Safein's Sorrow After His Mother Killed by Soil Liquefaction

Safein's Sorrow After His Mother Killed by Soil Liquefaction

ACTNews, SIGI – The earthquake and tsunami that hit Central Sulawesi in late September were followed by soil liquefaction in several areas in Palu and Sigi, Central Sulawesi. The strong tremors of the earthquakes had caused the soil to lose its strength and stiffness, leading to the collapse of the buildings on it. Thousands of people were buried under the mud and rubbles. One of the casualties was the mother of Ahmad Safein (12), a child from Jono Oge Village, Sigi Regency.

It was almost dark in Jono Oge when the disasters struck. The sun was descending behind Mount Gawalise that stretches from western Donggala to Sigi.

With his older brother, Safein was fishing that afternoon. The sudden 7.4 earthquake that shook Sigi made them panic. They immediately ran back home. It was all dark along the way, for there was an outage shortly after the earthquake started shaking.

The villagers were filling the streets. They all panicked. The earthquake that shook for a few minutes had cracked the asphalt road on which Safein and his brother were running. The tremors also caused the earth on which Safein’s house was standing to lose strength and stiffness. The buildings collapsed into the ground.

Along the way home, Safein and his brother was warned by the villagers not to get close, for the soil liquefaction also dragged the buildings in Jono Oge westward.

Safein and his brother stopped when the road in front of them was destroyed by the earthquake. They turned around and ran to their relative’s house not far from Jono Oge. “When the tremors finally stopped, I tried to go back home, but my house was not there, so I went back to my aunt’s house,” explained Safein when Aksi Cepat Tanggap (ACT) team came to give psychosocial support in his evacuation site in Pombewe Village, Friday (10/26).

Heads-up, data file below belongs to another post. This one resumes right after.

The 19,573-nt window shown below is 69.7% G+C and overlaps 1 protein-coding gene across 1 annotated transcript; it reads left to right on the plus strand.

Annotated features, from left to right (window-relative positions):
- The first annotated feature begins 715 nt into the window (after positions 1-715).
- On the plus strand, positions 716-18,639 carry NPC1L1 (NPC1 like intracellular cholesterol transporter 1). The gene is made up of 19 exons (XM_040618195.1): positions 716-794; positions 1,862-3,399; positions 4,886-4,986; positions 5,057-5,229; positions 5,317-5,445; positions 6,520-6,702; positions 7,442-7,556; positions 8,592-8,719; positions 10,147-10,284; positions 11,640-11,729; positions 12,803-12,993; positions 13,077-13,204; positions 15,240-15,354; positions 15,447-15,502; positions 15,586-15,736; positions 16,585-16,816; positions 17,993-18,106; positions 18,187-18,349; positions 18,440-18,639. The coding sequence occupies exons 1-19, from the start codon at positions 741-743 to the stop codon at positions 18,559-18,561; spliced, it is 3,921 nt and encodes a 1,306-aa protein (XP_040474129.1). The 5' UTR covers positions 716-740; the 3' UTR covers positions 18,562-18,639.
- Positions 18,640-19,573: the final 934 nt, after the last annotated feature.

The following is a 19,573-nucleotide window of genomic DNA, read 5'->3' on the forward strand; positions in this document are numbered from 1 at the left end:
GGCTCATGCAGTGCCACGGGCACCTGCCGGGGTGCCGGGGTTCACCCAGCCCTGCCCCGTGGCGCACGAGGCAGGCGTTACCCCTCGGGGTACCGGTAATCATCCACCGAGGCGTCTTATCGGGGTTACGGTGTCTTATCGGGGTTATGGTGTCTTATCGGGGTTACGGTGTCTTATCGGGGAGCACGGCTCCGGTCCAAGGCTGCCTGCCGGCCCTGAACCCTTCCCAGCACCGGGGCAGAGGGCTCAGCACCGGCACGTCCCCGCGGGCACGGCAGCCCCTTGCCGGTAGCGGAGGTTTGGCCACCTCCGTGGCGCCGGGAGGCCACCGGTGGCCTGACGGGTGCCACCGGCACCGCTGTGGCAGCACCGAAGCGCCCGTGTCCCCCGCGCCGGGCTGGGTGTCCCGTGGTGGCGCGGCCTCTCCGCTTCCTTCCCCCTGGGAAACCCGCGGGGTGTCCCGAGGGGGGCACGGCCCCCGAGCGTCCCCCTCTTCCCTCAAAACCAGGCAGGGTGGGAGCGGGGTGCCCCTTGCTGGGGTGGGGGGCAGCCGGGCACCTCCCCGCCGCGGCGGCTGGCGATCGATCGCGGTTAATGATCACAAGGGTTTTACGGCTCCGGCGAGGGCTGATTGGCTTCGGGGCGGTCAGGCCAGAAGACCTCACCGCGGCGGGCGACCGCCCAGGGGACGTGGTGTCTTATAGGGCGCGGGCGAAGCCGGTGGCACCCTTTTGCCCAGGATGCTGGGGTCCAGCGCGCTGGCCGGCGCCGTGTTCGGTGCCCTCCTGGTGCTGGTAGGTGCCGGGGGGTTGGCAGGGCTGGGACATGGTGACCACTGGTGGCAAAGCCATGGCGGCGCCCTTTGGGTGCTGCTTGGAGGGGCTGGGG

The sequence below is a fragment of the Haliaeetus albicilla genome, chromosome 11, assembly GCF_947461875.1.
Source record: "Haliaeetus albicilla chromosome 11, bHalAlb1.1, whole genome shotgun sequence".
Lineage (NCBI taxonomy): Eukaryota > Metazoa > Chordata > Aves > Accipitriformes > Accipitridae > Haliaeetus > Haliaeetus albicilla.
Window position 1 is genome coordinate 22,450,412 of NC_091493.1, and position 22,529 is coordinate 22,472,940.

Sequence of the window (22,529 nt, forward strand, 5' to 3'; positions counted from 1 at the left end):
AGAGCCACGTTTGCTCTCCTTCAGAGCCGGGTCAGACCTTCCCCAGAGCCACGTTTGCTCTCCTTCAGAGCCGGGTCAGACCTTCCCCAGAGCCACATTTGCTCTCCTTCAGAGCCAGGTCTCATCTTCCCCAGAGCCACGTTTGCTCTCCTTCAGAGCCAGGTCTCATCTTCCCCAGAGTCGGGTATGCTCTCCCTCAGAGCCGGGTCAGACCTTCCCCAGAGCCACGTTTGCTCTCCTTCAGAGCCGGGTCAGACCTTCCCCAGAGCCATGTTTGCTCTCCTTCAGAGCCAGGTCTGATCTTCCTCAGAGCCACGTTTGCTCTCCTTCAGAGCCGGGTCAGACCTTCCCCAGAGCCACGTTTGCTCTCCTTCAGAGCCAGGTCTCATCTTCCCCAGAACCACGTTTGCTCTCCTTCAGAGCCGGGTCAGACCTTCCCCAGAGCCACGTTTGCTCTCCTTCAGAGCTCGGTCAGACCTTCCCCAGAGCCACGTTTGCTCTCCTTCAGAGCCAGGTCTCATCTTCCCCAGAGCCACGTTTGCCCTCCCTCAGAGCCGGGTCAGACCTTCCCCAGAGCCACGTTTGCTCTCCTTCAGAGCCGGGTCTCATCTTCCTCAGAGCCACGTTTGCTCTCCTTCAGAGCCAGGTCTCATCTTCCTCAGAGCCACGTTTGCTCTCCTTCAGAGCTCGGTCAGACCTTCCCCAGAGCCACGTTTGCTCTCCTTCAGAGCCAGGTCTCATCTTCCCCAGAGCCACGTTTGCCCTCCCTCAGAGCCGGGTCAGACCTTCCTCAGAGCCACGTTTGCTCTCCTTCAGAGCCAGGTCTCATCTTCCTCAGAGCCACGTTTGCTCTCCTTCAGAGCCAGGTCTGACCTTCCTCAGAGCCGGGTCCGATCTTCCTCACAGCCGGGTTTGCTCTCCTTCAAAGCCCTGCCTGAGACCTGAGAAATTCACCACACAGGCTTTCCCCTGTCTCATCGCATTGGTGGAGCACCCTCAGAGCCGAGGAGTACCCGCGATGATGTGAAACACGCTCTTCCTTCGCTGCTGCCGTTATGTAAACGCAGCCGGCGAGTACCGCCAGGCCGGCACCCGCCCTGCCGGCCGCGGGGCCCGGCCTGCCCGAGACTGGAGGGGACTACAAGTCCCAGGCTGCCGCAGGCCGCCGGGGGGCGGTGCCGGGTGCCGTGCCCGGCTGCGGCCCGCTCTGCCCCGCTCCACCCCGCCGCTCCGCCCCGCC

Mother found after two days

It was the longest Friday (9/28) night for Safein and other evacuees. They all wondered what happened to their houses. When the dawn finally broke, they all found out that Jono Oge Village had moved two kilometers westward to Dolo Sub-District. The Palu-Palolo road that went through the village was destroyed. The buildings that were not dragged by the liquefaction were in ruins.

On Saturday (9/29) morning, Safein and his brother rushed to search for their family whom they last seen on Friday afternoon. Safein was finally reunited with his father and three of his older siblings. They were all injured. Unfortunately, Safein’s mother was nowhere to be seen. “My mother was not with my father and my older siblings,” said Safein, unable to hold his tears.

Safein’s mother was found two days after the earthquake, Sunday (9/30). Unfortunately, she was no longer alive. Her body was found in Kabobona village, two kilometers away from the site where his house once stood. Kabobona was the place where the buildings dragged by the soil liquefaction finally stopped. “I was extremely saddened, and I cried,” Safein said, Friday (10/26).

Now, Safein and his siblings are motherless. At a tender age of twelve, he had to be deprived of a mother’s love and care. “Love your parents while they are alive,” he said to ACT team.

More than a month after the disasters in Palu, Sigi and Doggala, Indonesian National Disaster Mitigation Board mentioned that, as of October 21st, approximately 2,256 were confirmed dead. No less than 1,300 were missing and more than 68,000 were displaced. []



There are no tags at all